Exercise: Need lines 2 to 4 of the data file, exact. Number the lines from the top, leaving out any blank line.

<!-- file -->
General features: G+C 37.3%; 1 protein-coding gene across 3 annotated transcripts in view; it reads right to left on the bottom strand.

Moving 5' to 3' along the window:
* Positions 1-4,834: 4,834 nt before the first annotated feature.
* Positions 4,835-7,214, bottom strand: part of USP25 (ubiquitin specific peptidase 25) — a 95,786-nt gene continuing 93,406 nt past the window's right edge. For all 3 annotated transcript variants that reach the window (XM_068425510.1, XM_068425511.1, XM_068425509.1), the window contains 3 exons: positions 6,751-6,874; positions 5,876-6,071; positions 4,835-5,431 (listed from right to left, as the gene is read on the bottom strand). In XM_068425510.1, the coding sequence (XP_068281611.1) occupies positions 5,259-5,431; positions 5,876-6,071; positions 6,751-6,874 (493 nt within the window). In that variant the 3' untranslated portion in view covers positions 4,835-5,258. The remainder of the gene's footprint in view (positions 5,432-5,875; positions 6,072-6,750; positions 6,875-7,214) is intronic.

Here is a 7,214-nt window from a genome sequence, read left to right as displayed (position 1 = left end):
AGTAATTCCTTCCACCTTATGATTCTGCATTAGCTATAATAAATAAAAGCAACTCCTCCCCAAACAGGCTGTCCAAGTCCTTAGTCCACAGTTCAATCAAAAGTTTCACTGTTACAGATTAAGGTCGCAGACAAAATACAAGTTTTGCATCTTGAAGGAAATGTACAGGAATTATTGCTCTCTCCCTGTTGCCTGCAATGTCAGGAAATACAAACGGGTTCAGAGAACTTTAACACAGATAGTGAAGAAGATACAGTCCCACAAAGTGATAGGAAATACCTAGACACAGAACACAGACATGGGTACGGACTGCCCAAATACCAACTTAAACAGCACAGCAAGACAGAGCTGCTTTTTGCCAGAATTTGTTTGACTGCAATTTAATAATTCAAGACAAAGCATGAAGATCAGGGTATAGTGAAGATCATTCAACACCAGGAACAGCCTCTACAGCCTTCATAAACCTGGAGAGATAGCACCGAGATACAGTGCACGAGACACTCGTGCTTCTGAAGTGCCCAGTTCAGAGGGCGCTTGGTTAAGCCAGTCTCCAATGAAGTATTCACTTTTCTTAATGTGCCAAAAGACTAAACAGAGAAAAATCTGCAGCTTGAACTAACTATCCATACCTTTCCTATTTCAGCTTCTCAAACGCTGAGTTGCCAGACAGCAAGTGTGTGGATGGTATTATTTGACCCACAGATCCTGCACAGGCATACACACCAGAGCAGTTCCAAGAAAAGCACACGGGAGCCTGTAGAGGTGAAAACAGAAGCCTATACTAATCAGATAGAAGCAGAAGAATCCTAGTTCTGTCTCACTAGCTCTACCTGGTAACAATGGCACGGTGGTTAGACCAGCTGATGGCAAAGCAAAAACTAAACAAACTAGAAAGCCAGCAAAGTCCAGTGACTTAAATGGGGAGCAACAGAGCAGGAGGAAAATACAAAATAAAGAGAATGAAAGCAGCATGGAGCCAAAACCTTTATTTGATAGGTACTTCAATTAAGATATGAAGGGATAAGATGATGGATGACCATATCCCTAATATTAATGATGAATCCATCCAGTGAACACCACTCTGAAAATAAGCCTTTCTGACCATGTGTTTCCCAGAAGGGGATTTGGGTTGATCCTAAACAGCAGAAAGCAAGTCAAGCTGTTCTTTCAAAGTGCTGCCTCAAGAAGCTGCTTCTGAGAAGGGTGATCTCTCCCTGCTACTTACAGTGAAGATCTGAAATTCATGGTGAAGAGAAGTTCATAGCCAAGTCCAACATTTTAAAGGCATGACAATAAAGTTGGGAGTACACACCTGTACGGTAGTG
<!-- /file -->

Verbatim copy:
Moving 5' to 3' along the window:
* Positions 1-4,834: 4,834 nt before the first annotated feature.
* Positions 4,835-7,214, bottom strand: part of USP25 (ubiquitin specific peptidase 25) — a 95,786-nt gene continuing 93,406 nt past the window's right edge. For all 3 annotated transcript variants that reach the window (XM_068425510.1, XM_068425511.1, XM_068425509.1), the window contains 3 exons: positions 6,751-6,874; positions 5,876-6,071; positions 4,835-5,431 (listed from right to left, as the gene is read on the bottom strand). In XM_068425510.1, the coding sequence (XP_068281611.1) occupies positions 5,259-5,431; positions 5,876-6,071; positions 6,751-6,874 (493 nt within the window). In that variant the 3' untranslated portion in view covers positions 4,835-5,258. The remainder of the gene's footprint in view (positions 5,432-5,875; positions 6,072-6,750; positions 6,875-7,214) is intronic.